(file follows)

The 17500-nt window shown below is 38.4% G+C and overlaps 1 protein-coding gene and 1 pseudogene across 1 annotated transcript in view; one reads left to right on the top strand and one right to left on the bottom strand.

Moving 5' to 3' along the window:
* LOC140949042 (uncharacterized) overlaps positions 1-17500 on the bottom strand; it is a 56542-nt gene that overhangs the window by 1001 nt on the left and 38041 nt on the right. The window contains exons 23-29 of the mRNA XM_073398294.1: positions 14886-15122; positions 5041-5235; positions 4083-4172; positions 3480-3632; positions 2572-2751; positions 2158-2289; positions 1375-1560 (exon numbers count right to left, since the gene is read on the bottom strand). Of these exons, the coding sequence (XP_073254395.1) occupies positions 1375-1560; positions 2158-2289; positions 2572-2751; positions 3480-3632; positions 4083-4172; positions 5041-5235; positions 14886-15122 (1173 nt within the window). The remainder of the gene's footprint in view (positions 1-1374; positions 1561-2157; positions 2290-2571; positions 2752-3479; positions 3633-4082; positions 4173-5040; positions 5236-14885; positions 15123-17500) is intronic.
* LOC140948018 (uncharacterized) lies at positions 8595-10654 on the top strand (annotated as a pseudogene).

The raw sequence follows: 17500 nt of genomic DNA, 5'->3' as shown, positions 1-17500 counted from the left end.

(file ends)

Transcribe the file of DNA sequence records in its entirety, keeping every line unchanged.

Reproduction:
The 17500-nt window shown below is 38.4% G+C and overlaps 1 protein-coding gene and 1 pseudogene across 1 annotated transcript in view; one reads left to right on the top strand and one right to left on the bottom strand.

Moving 5' to 3' along the window:
* LOC140949042 (uncharacterized) overlaps positions 1-17500 on the bottom strand; it is a 56542-nt gene that overhangs the window by 1001 nt on the left and 38041 nt on the right. The window contains exons 23-29 of the mRNA XM_073398294.1: positions 14886-15122; positions 5041-5235; positions 4083-4172; positions 3480-3632; positions 2572-2751; positions 2158-2289; positions 1375-1560 (exon numbers count right to left, since the gene is read on the bottom strand). Of these exons, the coding sequence (XP_073254395.1) occupies positions 1375-1560; positions 2158-2289; positions 2572-2751; positions 3480-3632; positions 4083-4172; positions 5041-5235; positions 14886-15122 (1173 nt within the window). The remainder of the gene's footprint in view (positions 1-1374; positions 1561-2157; positions 2290-2571; positions 2752-3479; positions 3633-4082; positions 4173-5040; positions 5236-14885; positions 15123-17500) is intronic.
* LOC140948018 (uncharacterized) lies at positions 8595-10654 on the top strand (annotated as a pseudogene).

The raw sequence follows: 17500 nt of genomic DNA, 5'->3' as shown, positions 1-17500 counted from the left end.